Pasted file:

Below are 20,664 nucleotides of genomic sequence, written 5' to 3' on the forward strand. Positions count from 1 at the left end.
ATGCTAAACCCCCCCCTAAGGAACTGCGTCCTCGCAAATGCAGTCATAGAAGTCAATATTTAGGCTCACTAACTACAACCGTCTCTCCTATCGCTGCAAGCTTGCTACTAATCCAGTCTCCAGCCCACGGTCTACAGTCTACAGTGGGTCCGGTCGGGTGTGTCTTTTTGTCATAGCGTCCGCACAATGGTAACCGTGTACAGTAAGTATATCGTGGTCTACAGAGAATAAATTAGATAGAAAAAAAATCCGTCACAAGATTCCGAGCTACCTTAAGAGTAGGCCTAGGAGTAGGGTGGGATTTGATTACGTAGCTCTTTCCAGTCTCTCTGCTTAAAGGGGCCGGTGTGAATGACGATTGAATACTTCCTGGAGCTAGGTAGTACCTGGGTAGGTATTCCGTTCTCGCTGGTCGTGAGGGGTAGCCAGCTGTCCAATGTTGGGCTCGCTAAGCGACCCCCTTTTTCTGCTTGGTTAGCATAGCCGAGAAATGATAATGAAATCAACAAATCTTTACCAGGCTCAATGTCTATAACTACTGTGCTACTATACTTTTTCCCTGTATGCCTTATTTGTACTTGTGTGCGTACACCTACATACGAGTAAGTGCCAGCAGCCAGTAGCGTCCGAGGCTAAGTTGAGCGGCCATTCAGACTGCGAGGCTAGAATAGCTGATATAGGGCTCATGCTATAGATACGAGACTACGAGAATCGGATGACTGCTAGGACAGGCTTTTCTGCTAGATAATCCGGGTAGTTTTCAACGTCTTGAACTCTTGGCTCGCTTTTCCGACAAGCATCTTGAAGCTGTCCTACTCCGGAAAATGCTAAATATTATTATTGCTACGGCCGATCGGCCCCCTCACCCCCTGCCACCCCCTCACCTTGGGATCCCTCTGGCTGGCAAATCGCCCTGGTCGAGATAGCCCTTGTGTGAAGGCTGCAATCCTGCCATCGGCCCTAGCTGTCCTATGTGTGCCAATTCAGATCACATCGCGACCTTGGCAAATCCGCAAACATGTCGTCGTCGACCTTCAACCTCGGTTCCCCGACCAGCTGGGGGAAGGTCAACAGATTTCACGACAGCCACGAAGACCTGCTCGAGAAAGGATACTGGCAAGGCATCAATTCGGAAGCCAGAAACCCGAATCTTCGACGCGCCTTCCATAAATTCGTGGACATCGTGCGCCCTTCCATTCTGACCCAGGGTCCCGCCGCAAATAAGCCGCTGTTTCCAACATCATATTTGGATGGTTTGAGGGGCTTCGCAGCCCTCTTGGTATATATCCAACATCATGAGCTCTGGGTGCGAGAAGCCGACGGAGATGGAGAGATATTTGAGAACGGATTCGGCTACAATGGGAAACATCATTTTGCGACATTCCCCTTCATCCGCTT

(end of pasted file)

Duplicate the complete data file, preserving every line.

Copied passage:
Below are 20,664 nucleotides of genomic sequence, written 5' to 3' on the forward strand. Positions count from 1 at the left end.
ATGCTAAACCCCCCCCTAAGGAACTGCGTCCTCGCAAATGCAGTCATAGAAGTCAATATTTAGGCTCACTAACTACAACCGTCTCTCCTATCGCTGCAAGCTTGCTACTAATCCAGTCTCCAGCCCACGGTCTACAGTCTACAGTGGGTCCGGTCGGGTGTGTCTTTTTGTCATAGCGTCCGCACAATGGTAACCGTGTACAGTAAGTATATCGTGGTCTACAGAGAATAAATTAGATAGAAAAAAAATCCGTCACAAGATTCCGAGCTACCTTAAGAGTAGGCCTAGGAGTAGGGTGGGATTTGATTACGTAGCTCTTTCCAGTCTCTCTGCTTAAAGGGGCCGGTGTGAATGACGATTGAATACTTCCTGGAGCTAGGTAGTACCTGGGTAGGTATTCCGTTCTCGCTGGTCGTGAGGGGTAGCCAGCTGTCCAATGTTGGGCTCGCTAAGCGACCCCCTTTTTCTGCTTGGTTAGCATAGCCGAGAAATGATAATGAAATCAACAAATCTTTACCAGGCTCAATGTCTATAACTACTGTGCTACTATACTTTTTCCCTGTATGCCTTATTTGTACTTGTGTGCGTACACCTACATACGAGTAAGTGCCAGCAGCCAGTAGCGTCCGAGGCTAAGTTGAGCGGCCATTCAGACTGCGAGGCTAGAATAGCTGATATAGGGCTCATGCTATAGATACGAGACTACGAGAATCGGATGACTGCTAGGACAGGCTTTTCTGCTAGATAATCCGGGTAGTTTTCAACGTCTTGAACTCTTGGCTCGCTTTTCCGACAAGCATCTTGAAGCTGTCCTACTCCGGAAAATGCTAAATATTATTATTGCTACGGCCGATCGGCCCCCTCACCCCCTGCCACCCCCTCACCTTGGGATCCCTCTGGCTGGCAAATCGCCCTGGTCGAGATAGCCCTTGTGTGAAGGCTGCAATCCTGCCATCGGCCCTAGCTGTCCTATGTGTGCCAATTCAGATCACATCGCGACCTTGGCAAATCCGCAAACATGTCGTCGTCGACCTTCAACCTCGGTTCCCCGACCAGCTGGGGGAAGGTCAACAGATTTCACGACAGCCACGAAGACCTGCTCGAGAAAGGATACTGGCAAGGCATCAATTCGGAAGCCAGAAACCCGAATCTTCGACGCGCCTTCCATAAATTCGTGGACATCGTGCGCCCTTCCATTCTGACCCAGGGTCCCGCCGCAAATAAGCCGCTGTTTCCAACATCATATTTGGATGGTTTGAGGGGCTTCGCAGCCCTCTTGGTATATATCCAACATCATGAGCTCTGGGTGCGAGAAGCCGACGGAGATGGAGAGATATTTGAGAACGGATTCGGCTACAATGGGAAACATCATTTTGCGACATTCCCCTTCATCCGCTT